Revisiting the question of limited genetic variation within Schistosoma japonicum

Le, T. H., Blair, D. and McManus, D. P. (2002) Revisiting the question of limited genetic variation within Schistosoma japonicum. Annals of Tropical Medicine And Parasitology, 96 2: 155-164. doi:10.1179/000349802125000268

Author Le, T. H.
Blair, D.
McManus, D. P.
Title Revisiting the question of limited genetic variation within Schistosoma japonicum
Journal name Annals of Tropical Medicine And Parasitology   Check publisher's open access policy
ISSN 0003-4983
Publication date 2002-01-01
Sub-type Article (original research)
DOI 10.1179/000349802125000268
Volume 96
Issue 2
Start page 155
End page 164
Total pages 10
Editor D. Molyneux
K. Wallbanks
Place of publication United Kingdom
Publisher Maney Publishing
Language eng
Subject C1
321299 Public Health and Health Services not elsewhere classified
730299 Public health not elsewhere classified
Abstract Recent electrophoretic data have indicated that Schistosoma japonicum in mainland China may be a species complex, with the existence of a cryptic species being predicted from the analysis of schistosome populations from Sichuan province. To investigate the Sichuan form of S. japonicum, 4.9 kbp of mitochondrial DNA from each of three samples of the parasite from China (two from Sichuan and one from Hunan) and one from Sorsogon in the Philippines were amplified, sequenced and characterized. The sequence data were compared with those from the related South-east Asian species of S. mekongi (Khong Island, Laos) and S. malayensis (Baling, Malaysia) and that from S. japonicum from Anhui (China). At both the nucleotide and amino-acid levels, the variation among the five S. japonicum samples was limited ( < 1%). This was consistent with the conclusions drawn from previous molecular studies, in which minimal variation among S. japonicum populations was also detected. In contrast, S. mekongi and S. malayensis, species recognized as separate but closely related, differ from each other by about 10%, and each differs by 25%-26% from S. japonicum. Phylogenetic trees provided a graphic representation of these differences, showing all S. japonicum sequences to be very tightly clustered and distant from S. mekongi and S. malayensis, the last two being clearly distinct from each other. The results thus indicate no significant intraspecific genetic variation among S. japonicum samples collected from different geographical areas and do not support the idea of a distinct form in Sichuan.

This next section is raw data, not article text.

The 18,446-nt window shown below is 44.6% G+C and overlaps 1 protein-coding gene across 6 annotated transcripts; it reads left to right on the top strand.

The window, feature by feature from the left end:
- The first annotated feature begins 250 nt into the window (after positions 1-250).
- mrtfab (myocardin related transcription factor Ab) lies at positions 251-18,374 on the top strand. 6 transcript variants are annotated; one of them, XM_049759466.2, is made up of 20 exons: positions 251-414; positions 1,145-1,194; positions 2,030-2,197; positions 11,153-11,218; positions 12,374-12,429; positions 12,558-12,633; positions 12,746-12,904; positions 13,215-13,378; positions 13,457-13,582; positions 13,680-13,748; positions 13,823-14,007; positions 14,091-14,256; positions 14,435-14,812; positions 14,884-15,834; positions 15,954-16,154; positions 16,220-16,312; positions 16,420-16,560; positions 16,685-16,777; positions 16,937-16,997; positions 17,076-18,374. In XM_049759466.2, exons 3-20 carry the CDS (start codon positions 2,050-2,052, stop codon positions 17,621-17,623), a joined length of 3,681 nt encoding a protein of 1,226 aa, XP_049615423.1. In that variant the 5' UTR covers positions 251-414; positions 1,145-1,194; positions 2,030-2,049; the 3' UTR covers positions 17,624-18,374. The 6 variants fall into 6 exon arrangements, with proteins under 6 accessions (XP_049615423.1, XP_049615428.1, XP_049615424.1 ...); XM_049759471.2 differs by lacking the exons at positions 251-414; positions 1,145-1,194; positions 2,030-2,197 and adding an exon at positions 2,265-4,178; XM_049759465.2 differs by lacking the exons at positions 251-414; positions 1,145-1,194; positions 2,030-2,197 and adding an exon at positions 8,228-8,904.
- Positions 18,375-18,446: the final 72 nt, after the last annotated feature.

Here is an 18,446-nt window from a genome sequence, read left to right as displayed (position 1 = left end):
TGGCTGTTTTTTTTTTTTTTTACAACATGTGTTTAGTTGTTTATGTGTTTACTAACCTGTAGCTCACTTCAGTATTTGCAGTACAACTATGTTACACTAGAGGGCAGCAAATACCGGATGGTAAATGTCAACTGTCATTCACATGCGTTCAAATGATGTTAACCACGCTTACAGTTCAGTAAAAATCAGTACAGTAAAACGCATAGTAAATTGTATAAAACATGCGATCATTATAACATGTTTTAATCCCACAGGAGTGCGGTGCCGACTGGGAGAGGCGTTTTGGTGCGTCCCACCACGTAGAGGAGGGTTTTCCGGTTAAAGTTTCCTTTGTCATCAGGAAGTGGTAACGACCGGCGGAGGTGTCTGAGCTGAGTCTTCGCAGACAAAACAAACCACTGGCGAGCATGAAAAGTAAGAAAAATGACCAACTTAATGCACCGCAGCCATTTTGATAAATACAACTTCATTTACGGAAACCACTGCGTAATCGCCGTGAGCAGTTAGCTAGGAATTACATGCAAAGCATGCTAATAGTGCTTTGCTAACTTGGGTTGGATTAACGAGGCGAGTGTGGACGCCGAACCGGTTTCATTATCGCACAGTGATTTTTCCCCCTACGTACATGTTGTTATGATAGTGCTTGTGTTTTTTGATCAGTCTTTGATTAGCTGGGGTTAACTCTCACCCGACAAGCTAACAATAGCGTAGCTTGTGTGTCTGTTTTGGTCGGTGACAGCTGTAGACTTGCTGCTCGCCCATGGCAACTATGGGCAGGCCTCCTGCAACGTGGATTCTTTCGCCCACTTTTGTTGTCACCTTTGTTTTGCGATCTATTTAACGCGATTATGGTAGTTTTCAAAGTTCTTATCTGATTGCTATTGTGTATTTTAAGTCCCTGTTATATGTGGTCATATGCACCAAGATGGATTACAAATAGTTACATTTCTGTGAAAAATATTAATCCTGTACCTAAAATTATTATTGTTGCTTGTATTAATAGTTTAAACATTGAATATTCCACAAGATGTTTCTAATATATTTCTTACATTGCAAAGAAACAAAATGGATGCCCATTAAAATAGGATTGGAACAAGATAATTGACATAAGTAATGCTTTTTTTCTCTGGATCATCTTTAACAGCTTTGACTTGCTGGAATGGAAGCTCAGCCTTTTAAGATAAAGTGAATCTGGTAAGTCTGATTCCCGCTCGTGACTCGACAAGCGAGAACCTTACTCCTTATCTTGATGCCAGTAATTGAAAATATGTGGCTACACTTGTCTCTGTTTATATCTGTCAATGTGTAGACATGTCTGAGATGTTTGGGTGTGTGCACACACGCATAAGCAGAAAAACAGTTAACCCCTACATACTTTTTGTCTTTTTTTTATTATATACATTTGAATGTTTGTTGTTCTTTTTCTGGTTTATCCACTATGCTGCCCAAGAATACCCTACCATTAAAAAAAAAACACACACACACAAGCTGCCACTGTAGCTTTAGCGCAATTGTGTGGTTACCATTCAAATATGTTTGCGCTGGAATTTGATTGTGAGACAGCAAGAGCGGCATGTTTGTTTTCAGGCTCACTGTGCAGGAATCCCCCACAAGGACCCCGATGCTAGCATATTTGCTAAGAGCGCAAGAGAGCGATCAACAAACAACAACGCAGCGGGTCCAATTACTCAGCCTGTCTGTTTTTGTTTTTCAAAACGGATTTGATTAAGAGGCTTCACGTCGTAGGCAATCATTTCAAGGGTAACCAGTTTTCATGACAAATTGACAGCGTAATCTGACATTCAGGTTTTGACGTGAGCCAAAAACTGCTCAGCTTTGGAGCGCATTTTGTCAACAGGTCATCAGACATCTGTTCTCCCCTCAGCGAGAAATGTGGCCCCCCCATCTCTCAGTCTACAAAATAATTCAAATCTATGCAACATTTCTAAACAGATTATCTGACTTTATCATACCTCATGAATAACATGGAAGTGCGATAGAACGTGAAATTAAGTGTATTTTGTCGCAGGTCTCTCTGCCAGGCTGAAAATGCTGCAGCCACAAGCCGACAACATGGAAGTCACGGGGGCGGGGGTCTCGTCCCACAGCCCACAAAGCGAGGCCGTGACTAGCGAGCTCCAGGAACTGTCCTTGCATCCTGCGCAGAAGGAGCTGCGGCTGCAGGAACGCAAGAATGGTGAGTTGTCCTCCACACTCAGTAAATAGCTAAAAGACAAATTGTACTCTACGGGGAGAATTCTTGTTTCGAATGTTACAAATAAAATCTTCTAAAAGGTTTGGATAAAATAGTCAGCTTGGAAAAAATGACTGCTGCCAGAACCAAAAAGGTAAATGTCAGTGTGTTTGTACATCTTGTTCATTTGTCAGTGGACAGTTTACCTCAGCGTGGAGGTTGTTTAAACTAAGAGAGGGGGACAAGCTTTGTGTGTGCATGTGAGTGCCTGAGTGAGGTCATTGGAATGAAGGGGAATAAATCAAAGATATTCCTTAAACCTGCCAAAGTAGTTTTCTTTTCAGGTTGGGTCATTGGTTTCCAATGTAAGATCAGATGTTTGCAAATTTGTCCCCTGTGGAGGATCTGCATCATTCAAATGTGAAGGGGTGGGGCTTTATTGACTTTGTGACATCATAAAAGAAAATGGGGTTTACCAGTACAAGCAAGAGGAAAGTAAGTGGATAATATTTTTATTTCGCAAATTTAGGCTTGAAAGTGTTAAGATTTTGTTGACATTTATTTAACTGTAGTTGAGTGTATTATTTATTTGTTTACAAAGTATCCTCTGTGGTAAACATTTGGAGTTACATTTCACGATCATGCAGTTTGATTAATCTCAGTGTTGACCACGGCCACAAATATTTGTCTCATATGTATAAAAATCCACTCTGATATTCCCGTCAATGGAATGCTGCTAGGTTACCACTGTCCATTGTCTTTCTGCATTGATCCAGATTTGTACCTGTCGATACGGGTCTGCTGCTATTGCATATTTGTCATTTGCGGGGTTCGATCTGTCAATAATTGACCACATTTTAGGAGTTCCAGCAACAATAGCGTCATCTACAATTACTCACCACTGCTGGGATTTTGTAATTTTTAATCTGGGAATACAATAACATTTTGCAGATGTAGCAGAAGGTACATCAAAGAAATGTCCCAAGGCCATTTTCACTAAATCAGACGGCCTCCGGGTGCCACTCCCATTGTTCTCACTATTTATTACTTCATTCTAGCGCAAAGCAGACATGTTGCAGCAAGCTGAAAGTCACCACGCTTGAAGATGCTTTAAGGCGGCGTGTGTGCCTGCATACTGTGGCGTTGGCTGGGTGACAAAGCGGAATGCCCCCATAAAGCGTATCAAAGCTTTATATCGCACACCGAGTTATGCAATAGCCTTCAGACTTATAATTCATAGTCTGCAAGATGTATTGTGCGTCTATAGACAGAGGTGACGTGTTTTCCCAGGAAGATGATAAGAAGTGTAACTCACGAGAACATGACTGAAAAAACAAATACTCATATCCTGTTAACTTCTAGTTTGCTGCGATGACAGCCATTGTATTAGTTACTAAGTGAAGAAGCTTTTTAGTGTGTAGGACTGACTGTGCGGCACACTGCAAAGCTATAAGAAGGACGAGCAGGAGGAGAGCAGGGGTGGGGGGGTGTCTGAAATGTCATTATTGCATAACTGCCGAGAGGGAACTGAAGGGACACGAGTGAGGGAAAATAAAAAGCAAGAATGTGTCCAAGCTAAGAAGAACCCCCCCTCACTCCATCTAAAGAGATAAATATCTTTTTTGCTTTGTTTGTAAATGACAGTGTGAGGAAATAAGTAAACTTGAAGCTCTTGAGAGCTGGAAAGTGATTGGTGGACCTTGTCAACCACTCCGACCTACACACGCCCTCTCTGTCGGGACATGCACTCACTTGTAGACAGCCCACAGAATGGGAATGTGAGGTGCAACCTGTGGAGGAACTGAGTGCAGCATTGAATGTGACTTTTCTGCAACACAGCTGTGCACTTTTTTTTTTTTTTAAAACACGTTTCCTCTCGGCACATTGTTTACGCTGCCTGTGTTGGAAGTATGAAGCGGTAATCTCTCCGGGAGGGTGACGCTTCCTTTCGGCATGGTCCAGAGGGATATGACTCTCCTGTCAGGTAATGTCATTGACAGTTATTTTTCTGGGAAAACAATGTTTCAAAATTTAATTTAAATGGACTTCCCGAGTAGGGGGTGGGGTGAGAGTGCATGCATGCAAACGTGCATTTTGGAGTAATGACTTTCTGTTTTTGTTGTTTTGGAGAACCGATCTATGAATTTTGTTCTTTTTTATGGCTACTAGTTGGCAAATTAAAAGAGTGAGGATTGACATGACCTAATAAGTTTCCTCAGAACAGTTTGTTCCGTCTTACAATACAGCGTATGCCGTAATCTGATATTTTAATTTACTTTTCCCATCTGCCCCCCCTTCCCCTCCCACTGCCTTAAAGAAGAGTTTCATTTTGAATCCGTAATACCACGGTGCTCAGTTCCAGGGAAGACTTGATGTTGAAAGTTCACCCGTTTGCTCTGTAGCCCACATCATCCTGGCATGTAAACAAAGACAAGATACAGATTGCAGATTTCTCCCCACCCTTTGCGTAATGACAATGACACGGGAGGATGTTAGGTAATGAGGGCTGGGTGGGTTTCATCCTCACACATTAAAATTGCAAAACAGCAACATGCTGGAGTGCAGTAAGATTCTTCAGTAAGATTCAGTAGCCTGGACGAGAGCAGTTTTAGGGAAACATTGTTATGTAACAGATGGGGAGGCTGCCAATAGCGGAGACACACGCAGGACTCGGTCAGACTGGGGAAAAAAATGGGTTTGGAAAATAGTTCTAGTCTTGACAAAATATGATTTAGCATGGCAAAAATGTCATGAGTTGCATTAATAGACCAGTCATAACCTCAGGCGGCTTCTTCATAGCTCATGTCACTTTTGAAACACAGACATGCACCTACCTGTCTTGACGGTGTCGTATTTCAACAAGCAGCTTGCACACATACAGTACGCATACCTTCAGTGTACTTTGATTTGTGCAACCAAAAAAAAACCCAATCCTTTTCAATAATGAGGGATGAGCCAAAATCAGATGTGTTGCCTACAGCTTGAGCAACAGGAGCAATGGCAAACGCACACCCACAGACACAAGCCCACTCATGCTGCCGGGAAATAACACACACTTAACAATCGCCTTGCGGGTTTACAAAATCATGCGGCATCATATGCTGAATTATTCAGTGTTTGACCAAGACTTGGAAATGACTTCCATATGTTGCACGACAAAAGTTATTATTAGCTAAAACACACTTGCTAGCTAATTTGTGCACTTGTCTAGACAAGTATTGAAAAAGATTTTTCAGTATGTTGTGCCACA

Keyword Public, Environmental & Occupational Health
Tropical Medicine
Peninsular Malaysia
Q-Index Code C1

Document type: Journal Article
Sub-type: Article (original research)
Collections: Excellence in Research Australia (ERA) - Collection
School of Medicine Publications
Version Filter Type
Citation counts: TR Web of Science Citation Count  Cited 10 times in Thomson Reuters Web of Science Article | Citations
Scopus Citation Count Cited 10 times in Scopus Article | Citations
Google Scholar Search Google Scholar
Created: Wed, 15 Aug 2007, 04:54:38 EST